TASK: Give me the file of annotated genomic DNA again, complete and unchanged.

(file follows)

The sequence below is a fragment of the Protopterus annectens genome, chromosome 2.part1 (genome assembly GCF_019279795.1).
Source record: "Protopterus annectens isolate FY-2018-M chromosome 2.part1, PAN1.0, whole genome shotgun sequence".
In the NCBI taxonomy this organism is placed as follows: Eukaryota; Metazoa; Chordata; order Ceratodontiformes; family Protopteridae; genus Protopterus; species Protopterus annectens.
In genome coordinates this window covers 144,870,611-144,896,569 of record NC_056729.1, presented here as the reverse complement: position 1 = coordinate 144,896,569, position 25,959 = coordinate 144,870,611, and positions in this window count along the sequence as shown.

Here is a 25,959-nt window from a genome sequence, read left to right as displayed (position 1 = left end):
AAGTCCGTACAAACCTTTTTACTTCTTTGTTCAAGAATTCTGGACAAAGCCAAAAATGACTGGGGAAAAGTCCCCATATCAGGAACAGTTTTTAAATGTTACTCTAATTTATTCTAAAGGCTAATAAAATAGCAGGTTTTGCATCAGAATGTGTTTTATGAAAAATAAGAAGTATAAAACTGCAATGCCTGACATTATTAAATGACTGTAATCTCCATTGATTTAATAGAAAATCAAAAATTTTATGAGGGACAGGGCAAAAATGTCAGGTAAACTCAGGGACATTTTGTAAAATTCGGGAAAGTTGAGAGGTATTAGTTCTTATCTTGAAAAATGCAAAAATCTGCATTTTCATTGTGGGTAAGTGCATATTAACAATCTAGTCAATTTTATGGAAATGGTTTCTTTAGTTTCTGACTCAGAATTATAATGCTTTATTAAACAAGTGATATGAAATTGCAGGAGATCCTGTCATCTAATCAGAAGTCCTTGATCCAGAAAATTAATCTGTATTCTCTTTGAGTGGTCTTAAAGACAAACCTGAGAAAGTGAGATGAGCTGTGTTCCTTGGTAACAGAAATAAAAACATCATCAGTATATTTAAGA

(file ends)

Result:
The sequence below is a fragment of the Protopterus annectens genome, chromosome 2.part1 (genome assembly GCF_019279795.1).
Source record: "Protopterus annectens isolate FY-2018-M chromosome 2.part1, PAN1.0, whole genome shotgun sequence".
In the NCBI taxonomy this organism is placed as follows: Eukaryota; Metazoa; Chordata; order Ceratodontiformes; family Protopteridae; genus Protopterus; species Protopterus annectens.
In genome coordinates this window covers 144,870,611-144,896,569 of record NC_056729.1, presented here as the reverse complement: position 1 = coordinate 144,896,569, position 25,959 = coordinate 144,870,611, and positions in this window count along the sequence as shown.

Here is a 25,959-nt window from a genome sequence, read left to right as displayed (position 1 = left end):
AAGTCCGTACAAACCTTTTTACTTCTTTGTTCAAGAATTCTGGACAAAGCCAAAAATGACTGGGGAAAAGTCCCCATATCAGGAACAGTTTTTAAATGTTACTCTAATTTATTCTAAAGGCTAATAAAATAGCAGGTTTTGCATCAGAATGTGTTTTATGAAAAATAAGAAGTATAAAACTGCAATGCCTGACATTATTAAATGACTGTAATCTCCATTGATTTAATAGAAAATCAAAAATTTTATGAGGGACAGGGCAAAAATGTCAGGTAAACTCAGGGACATTTTGTAAAATTCGGGAAAGTTGAGAGGTATTAGTTCTTATCTTGAAAAATGCAAAAATCTGCATTTTCATTGTGGGTAAGTGCATATTAACAATCTAGTCAATTTTATGGAAATGGTTTCTTTAGTTTCTGACTCAGAATTATAATGCTTTATTAAACAAGTGATATGAAATTGCAGGAGATCCTGTCATCTAATCAGAAGTCCTTGATCCAGAAAATTAATCTGTATTCTCTTTGAGTGGTCTTAAAGACAAACCTGAGAAAGTGAGATGAGCTGTGTTCCTTGGTAACAGAAATAAAAACATCATCAGTATATTTAAGA